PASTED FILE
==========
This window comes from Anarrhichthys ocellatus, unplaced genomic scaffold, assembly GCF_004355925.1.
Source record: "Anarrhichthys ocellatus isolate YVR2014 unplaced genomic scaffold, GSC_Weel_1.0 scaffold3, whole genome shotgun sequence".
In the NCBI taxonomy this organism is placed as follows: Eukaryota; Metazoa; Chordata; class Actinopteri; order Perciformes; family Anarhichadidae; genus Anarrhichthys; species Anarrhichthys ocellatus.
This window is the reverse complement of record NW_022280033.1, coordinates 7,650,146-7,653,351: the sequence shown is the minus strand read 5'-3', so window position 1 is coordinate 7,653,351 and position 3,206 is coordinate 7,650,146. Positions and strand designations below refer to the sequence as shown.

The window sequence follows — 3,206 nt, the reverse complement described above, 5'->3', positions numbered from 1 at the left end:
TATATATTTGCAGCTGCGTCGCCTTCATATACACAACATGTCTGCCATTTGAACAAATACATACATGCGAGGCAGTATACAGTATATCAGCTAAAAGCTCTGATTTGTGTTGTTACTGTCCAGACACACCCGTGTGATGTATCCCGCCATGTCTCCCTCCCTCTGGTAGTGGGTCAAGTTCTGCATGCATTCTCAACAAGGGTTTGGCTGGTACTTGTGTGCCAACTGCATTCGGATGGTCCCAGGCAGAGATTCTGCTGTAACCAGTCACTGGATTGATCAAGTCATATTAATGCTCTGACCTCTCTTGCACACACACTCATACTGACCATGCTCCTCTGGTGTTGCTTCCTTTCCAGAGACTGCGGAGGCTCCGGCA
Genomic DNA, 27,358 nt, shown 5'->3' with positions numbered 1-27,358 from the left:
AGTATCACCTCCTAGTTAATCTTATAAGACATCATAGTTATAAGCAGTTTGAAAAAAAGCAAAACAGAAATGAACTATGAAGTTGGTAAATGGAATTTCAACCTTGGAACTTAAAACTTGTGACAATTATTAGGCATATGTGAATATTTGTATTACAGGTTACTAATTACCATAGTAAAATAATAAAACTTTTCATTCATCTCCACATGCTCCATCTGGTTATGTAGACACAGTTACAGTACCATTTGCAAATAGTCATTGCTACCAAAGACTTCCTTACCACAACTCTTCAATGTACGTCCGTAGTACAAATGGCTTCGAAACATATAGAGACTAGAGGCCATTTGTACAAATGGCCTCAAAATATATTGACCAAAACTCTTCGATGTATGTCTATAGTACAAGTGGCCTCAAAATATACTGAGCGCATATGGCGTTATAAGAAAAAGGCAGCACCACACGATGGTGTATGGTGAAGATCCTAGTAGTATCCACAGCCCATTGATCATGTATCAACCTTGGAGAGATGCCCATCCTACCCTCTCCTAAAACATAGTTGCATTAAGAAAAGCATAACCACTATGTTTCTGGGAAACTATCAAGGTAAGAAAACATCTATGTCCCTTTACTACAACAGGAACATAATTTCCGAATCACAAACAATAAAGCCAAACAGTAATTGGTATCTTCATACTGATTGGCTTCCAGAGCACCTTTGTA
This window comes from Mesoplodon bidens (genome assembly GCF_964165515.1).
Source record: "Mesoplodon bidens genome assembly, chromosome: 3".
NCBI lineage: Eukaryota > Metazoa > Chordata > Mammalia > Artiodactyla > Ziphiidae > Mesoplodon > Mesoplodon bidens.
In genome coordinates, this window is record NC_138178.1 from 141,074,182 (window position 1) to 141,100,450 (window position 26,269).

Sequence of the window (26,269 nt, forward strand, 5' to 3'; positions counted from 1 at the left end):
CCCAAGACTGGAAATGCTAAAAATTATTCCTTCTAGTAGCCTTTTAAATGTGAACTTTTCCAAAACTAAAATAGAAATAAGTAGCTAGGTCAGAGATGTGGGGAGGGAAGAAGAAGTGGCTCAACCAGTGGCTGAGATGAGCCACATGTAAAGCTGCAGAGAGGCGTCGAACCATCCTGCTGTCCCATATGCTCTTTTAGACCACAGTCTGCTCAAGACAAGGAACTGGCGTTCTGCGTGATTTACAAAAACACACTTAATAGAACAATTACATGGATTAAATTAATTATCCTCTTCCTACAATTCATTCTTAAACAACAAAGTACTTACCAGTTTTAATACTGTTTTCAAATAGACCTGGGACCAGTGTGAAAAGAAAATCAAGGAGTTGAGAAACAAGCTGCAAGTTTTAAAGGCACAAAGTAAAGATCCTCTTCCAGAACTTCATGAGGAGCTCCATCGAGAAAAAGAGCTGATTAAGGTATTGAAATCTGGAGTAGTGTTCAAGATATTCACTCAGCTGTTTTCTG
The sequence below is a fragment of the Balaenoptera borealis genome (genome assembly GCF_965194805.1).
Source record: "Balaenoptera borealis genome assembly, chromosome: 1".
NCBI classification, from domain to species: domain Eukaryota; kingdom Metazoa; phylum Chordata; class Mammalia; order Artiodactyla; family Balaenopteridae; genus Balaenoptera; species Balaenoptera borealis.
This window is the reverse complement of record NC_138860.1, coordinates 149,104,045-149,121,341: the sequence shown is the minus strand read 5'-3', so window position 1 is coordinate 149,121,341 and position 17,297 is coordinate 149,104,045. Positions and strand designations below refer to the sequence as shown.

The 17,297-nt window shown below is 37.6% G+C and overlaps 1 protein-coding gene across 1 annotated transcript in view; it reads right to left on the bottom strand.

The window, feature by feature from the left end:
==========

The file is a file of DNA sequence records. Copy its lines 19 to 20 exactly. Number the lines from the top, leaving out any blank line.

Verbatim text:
The 17,297-nt window shown below is 37.6% G+C and overlaps 1 protein-coding gene across 1 annotated transcript in view; it reads right to left on the bottom strand.

The window, feature by feature from the left end: